Neuroanesthesia: from bench to bed
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- Matsumoto, M. & Ishida, K. J Anesth (2012) 26: 585. doi:10.1007/s00540-012-1358-x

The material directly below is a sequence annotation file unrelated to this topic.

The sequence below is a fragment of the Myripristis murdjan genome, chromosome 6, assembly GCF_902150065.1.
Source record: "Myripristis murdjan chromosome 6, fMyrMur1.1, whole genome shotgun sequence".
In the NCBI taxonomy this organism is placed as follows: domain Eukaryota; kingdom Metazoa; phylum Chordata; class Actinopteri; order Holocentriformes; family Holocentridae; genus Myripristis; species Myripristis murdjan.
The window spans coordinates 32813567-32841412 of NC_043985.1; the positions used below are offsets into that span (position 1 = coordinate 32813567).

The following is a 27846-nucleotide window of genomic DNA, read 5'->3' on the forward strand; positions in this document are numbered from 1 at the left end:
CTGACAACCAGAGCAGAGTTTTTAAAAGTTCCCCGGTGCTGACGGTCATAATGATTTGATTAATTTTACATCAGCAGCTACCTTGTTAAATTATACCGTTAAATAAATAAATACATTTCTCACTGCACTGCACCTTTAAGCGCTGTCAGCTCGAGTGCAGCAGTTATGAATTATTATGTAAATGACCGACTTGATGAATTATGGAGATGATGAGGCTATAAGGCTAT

It has been over 40 years since the term “neuroanesthesia” emerged. The anesthesiologists specializing in neuroanesthesia have actively conducted basic research on cerebral ischemia as well as on cerebral blood flow and metabolism. However, translating the results of basic research using experimental animals into clinical applications has been often unsuccessful, especially in the area of cerebral ischemia. The negative results produced by a series of hugely costly and time-consuming collaborative multicenter trials have disappointed many researchers. It could be argued that discrepancies in the efficacy of an agent ought to be viewed in the context of the differences between experimental animals and humans since they have considerably different higher-order functions, and consequently the relevance of using experimental animals is brought into question. Nevertheless, the accuracy of basic research can be improved by taking measures to reduce bias. Taking such measures may enable more careful judgments to be made at the basic research stage and prevent unnecessary clinical studies. Although it could be seen as taking a slight detour, it is advisable to create a system that facilitates confirmation of the original findings by a multicenter basic research project before starting a collaborative multicenter clinical trial.